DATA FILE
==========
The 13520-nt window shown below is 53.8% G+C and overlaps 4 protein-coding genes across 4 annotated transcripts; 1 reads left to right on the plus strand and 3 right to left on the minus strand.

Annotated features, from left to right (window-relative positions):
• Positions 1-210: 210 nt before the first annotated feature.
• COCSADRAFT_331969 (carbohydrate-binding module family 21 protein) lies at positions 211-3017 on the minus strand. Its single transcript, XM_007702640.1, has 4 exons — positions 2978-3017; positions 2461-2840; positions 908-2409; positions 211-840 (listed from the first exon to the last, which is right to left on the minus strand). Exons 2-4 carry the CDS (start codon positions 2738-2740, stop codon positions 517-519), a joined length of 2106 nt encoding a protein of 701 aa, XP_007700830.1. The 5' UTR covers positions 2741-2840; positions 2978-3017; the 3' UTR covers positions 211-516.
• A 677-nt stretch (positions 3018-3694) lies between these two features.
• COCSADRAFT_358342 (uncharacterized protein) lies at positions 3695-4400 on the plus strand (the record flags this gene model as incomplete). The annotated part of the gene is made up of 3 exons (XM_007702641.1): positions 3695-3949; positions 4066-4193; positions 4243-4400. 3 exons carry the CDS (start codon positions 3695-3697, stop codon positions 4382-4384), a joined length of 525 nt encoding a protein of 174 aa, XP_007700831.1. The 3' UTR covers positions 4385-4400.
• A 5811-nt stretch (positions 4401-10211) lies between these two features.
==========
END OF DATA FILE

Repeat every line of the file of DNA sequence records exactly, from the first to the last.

The 13520-nt window shown below is 53.8% G+C and overlaps 4 protein-coding genes across 4 annotated transcripts; 1 reads left to right on the plus strand and 3 right to left on the minus strand.

Annotated features, from left to right (window-relative positions):
• Positions 1-210: 210 nt before the first annotated feature.
• COCSADRAFT_331969 (carbohydrate-binding module family 21 protein) lies at positions 211-3017 on the minus strand. Its single transcript, XM_007702640.1, has 4 exons — positions 2978-3017; positions 2461-2840; positions 908-2409; positions 211-840 (listed from the first exon to the last, which is right to left on the minus strand). Exons 2-4 carry the CDS (start codon positions 2738-2740, stop codon positions 517-519), a joined length of 2106 nt encoding a protein of 701 aa, XP_007700830.1. The 5' UTR covers positions 2741-2840; positions 2978-3017; the 3' UTR covers positions 211-516.
• A 677-nt stretch (positions 3018-3694) lies between these two features.
• COCSADRAFT_358342 (uncharacterized protein) lies at positions 3695-4400 on the plus strand (the record flags this gene model as incomplete). The annotated part of the gene is made up of 3 exons (XM_007702641.1): positions 3695-3949; positions 4066-4193; positions 4243-4400. 3 exons carry the CDS (start codon positions 3695-3697, stop codon positions 4382-4384), a joined length of 525 nt encoding a protein of 174 aa, XP_007700831.1. The 3' UTR covers positions 4385-4400.
• A 5811-nt stretch (positions 4401-10211) lies between these two features.